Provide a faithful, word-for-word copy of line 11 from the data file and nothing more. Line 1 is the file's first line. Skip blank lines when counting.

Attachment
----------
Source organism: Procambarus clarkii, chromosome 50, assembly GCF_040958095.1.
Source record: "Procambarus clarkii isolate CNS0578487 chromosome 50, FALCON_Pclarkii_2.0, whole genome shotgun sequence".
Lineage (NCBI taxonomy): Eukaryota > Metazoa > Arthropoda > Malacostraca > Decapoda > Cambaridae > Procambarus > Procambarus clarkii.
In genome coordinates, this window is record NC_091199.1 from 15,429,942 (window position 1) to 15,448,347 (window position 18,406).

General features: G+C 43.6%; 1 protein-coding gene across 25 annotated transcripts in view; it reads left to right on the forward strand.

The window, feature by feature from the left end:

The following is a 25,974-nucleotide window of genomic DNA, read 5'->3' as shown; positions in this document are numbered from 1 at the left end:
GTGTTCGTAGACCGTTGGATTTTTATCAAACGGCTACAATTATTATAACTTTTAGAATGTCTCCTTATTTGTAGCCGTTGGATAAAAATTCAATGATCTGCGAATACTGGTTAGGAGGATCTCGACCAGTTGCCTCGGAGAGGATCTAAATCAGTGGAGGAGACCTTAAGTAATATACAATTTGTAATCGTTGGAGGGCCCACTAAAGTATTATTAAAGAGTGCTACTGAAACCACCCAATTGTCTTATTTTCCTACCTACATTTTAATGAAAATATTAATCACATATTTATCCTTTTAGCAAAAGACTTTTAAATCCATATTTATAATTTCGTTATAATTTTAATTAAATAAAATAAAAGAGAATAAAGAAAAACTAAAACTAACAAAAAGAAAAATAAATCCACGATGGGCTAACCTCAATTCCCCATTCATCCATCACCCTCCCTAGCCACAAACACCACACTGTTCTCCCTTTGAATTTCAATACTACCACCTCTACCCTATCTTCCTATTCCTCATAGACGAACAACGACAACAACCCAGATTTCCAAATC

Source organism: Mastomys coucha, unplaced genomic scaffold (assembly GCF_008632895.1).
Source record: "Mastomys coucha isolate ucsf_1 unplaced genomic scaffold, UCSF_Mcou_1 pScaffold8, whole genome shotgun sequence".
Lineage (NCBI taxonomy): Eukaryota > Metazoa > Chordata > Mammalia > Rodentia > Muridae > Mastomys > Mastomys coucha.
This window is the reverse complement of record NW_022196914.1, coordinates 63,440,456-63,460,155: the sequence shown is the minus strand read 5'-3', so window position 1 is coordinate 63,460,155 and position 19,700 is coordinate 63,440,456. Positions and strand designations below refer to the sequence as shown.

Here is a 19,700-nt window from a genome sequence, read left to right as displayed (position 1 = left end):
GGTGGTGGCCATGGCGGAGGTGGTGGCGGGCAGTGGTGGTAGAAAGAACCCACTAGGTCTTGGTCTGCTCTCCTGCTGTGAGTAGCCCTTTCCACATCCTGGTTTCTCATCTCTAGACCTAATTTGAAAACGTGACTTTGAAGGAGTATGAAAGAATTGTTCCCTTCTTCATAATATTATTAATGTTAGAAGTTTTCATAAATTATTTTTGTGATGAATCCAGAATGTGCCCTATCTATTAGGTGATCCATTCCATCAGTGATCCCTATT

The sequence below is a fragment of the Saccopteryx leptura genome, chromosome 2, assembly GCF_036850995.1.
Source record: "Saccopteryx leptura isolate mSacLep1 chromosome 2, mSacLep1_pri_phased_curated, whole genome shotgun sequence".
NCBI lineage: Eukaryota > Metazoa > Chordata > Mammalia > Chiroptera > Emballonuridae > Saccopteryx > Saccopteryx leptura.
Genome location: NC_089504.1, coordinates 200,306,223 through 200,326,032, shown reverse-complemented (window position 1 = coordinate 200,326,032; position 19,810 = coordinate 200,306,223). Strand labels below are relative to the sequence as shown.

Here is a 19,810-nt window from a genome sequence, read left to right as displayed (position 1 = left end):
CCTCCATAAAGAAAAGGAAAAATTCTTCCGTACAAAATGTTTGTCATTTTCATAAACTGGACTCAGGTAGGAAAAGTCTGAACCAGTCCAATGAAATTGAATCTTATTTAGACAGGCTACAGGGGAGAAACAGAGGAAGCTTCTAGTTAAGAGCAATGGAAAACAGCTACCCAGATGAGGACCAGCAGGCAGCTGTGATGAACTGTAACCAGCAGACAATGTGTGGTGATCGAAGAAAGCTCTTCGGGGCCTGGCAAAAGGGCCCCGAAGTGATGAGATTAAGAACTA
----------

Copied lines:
Lineage (NCBI taxonomy): Eukaryota > Metazoa > Chordata > Mammalia > Rodentia > Muridae > Mastomys > Mastomys coucha.